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Kenya Must Gallantly Deal With the Bashir Issue And Without Further Embarrassment

The ongoing spat between Kenya and Sudan or more specifically, between Omar Al Bashir and Kenya is both simple on one level but more complicated on another.

Be as it may be, however, there is one thing that is abundantly clear and that is, both Al Bashir and Kibaki have thus far bungled handling of this issue one wonders whether either leader is being advised at all by anyone who knows anything about international relations and diplomacy.

If your own court makes a ruling contrary to your stated position on an international matter or issue, you do not as president trash that court’s decision publicly and further embarrass yourself and the country by saying you will appeal the decision because you don’t like it.

Rather, you quietly communicate to the party you believe would be aggrieved with the ruling consistent with your stated position or your country’s national interests.

On the other hand, if a court of a foreign state renders a ruling adverse to your interests or your country’s interests (the two are not one and the same when it comes to presidents or national leaders as there are times a national leader or president’s personal or political interests may be a divergence with the national interest), you do not react by expelling that country’s envoy and recalling yours from that country.

Such reaction under those circumstances is unnecessary and goes to show yours is more show than nothing of substance.

In this case, it is the height of arrogance and self-elevation to untouchable status for Bashir to react the way he has, including expelling our ambassador to Sudan and notice I could have said but did not say “his country” because Bashir is holding his country hostage while trying to hold on to power he cannot possibly say has been given to him by his near hopeless people he is ruling by force.

Both Kibaki and Al Bashir have therefor bungled how they have handled this issue regarding the ICC outstanding warrant against Bashir and the Kenya high court judge’s ruling the warrant must be enforced were Bashir to step inside Kenya.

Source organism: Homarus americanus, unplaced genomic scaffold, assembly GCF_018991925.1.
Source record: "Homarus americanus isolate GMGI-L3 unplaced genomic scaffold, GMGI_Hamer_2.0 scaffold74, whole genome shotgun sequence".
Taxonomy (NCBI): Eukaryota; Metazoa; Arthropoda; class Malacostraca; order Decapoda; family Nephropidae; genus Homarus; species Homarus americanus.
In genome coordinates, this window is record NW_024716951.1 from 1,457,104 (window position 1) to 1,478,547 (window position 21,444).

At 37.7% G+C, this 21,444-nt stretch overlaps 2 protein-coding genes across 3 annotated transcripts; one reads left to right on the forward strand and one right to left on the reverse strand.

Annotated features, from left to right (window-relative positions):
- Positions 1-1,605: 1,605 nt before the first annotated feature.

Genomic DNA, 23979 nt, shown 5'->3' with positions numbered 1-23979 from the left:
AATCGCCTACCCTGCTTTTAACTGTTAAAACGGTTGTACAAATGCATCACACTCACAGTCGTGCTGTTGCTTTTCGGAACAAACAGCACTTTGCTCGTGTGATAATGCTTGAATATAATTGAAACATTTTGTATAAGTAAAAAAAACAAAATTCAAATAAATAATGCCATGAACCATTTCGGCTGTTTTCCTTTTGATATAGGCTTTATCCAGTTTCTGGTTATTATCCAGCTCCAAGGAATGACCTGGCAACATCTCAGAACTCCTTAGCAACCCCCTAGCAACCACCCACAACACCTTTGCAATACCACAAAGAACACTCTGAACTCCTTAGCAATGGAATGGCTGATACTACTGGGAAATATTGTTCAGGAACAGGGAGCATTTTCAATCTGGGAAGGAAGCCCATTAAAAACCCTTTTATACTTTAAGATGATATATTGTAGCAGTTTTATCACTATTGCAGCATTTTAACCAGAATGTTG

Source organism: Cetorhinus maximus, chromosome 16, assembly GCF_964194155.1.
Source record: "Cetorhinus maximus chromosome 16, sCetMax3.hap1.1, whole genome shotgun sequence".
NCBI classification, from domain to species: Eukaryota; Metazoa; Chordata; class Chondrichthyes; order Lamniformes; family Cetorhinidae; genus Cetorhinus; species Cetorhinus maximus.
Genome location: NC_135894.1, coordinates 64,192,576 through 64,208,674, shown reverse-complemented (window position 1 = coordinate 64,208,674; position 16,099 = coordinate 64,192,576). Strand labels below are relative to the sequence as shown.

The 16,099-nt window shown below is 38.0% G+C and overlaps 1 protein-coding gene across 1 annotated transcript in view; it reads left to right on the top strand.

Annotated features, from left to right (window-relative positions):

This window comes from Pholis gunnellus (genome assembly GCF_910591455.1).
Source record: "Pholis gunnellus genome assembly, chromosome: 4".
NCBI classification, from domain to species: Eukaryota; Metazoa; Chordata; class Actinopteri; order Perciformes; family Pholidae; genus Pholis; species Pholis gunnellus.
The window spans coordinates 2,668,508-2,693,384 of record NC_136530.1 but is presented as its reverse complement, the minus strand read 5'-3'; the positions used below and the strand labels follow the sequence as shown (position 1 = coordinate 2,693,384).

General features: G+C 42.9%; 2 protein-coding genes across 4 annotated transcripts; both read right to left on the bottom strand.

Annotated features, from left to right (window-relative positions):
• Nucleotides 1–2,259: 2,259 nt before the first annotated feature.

The ongoing spat between Kenya and Sudan or more specifically, between Omar Al Bashir and Kenya is an embarrassment for Kenya.

How poorly and even embarrassingly these two leaders have handled this Bashir issue so far is the easy and simpler part to see clearly and understand.

Beyond that, however, things do get complicated.

The International Criminal Court (ICC) issued an arrest warrant against Al Bashir on March 4, 2009 upon the court’s finding that there were “reasonable grounds to believe that Omar al-Bashir bears criminal responsibility under the Rome Statute’ for five counts of crimes against humanity including murder, extermination, torture, and rape and two counts of war crimes.”

This marked the first time a warrant was issued against a sitting head of state making it a complicated issue by that fact alone made worse only by the fact Bashir is president of an African nation, which did not bore well with many of the African despots and masters of impunity and corruption presiding over economic genocides across the continent suitable for prosecution under the ICC if we can figure how.

Al Bashir has been on the lam since then.

On the lam, that is, except for Kenya, China and other African countries he is given red-carpet welcome if and when he chooses to visit the warrant be damned and never mind he stands accused of having committed crimes against humanity and is responsible for the genocide in Darfur.

The reasons given by Kenya for ignoring the ICC warrant against Bashir are (1) Bashir is a key to several security initiatives in the Horn of Africa, including the on-going operation by Kenya Defence Forces (KDF) in Somalia and (2) that the AU has directed member countries including Kenya to ignore the warrant.